2011 Dean’s Prize Winner – Kate Hulme
Kate Hulme’s attraction to medical research comes from close family ties. Her father, a medical researcher himself, had always encouraged Kate to ask questions. Growing up, she wondered about her father’s work and what medical research was like in the real world.
After graduating from Sydney Girls High School, Kate immediately began a Bachelor of Medical Science at the University of Sydney. Last year she won the prestigious Korner Prize for first place in second year Medical Science.
Kate says she was attracted to the Summer Research Scholarships program by the opportunities to interact with people while carrying out a research project. She was one of 60 students accepted to participate in a nominated summer research project supervised by staff at the various clinical schools and research institutes of the Sydney Medical School.
Supervised by Professor Cheryl Salome and Dr David Chapman at the Woolcock Institute of Medical Research, the research project compared the maximum and residual dilation of healthy airways after taking a deep breath. This research is expected to lead to many advances in the understanding of airway physiology for asthma sufferers.
Her research project was conducted over a period of eight weeks and at the end of this time, Kate was one of just eight candidates nominated for the Dean’s Prize. Each candidate then gave a presentation and participated in a question and answer session with the winner announced by the panel at the end of the presentations. Professor Salome congratulates Kate, “she did a great job both in completing the research and collecting some very useful and important data, and in presenting her data clearly and passionately”.
Summer Research Scholarships offer a unique opportunity for students to obtain experience in medical-related research. They provide students with a fantastic insight into the research process and give them the opportunity to test whether research is for them.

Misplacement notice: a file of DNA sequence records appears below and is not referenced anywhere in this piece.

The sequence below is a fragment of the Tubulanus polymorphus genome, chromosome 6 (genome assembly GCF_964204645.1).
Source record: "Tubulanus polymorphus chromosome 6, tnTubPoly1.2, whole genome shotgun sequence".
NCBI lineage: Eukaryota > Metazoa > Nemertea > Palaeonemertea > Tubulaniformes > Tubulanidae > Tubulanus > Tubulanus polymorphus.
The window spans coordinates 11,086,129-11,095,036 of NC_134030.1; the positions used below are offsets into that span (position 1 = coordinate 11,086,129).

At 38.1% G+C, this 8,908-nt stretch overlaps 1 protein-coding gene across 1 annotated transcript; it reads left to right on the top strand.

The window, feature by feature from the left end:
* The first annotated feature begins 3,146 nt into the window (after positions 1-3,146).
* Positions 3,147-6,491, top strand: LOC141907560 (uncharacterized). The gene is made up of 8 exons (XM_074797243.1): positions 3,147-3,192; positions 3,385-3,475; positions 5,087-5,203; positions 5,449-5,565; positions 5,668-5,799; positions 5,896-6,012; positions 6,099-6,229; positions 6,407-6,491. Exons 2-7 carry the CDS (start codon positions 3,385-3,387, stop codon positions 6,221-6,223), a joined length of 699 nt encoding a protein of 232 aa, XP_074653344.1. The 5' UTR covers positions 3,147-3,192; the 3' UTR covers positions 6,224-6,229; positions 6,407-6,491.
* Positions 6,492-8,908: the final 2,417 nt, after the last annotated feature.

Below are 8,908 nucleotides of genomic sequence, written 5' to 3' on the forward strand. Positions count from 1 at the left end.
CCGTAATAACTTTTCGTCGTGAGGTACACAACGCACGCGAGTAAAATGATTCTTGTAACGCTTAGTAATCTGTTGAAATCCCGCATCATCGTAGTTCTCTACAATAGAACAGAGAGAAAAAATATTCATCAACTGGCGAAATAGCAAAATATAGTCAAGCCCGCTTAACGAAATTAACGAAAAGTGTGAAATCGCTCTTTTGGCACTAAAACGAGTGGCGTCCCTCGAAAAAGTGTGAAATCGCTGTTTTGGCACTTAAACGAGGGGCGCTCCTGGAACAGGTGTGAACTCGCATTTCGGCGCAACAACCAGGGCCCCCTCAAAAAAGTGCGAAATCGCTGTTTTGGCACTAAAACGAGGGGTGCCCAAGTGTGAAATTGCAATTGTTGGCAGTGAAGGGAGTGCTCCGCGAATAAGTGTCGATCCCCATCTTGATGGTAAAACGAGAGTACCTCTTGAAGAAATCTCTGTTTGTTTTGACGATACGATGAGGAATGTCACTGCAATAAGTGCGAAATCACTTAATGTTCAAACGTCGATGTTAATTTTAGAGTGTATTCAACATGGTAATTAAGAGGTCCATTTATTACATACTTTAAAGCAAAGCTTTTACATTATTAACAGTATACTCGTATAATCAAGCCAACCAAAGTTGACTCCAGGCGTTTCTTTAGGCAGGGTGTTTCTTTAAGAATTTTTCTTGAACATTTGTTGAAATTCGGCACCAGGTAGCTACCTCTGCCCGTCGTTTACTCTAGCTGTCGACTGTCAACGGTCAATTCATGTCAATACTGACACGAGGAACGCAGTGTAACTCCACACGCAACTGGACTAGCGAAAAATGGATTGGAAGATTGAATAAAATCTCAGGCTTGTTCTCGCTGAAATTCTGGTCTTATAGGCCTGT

Kate says, “For the first time I was able to conduct an experiment where no one knew what the answer would be. This element of the unknown showed me just how exciting research is, when it is up to you to take the next step forward at the cutting edge of science.”
The program benefits not only students but supervisors as well. Professor Salome’s experience as a supervisor confirms this: “For the researchers, the opportunity to interact with enthusiastic young people is really invigorating.
“My group has been part of the summer scholarship program for a number of years and I think it is a great program for researchers and students. For the students, the opportunity to experience research first hand is really important. It’s not just about learning the practical and intellectual skills needed for research, but it's also about understanding the rewards that come from the thrill of discovery and the experience of being part of a research team.”
While summer holidays for many students involve working casual jobs, Kate’s involved much more: “Over the summer, I learnt much more than just airway physiology. I also experienced what a great environment research provides: collective thought, the opportunity to ask endless questions and a great group of like-minded people to support you. At the end of my second year of Medical Science, it was an amazing opportunity to work with experienced medical researchers and as a result I hope to continue medical research in my future.”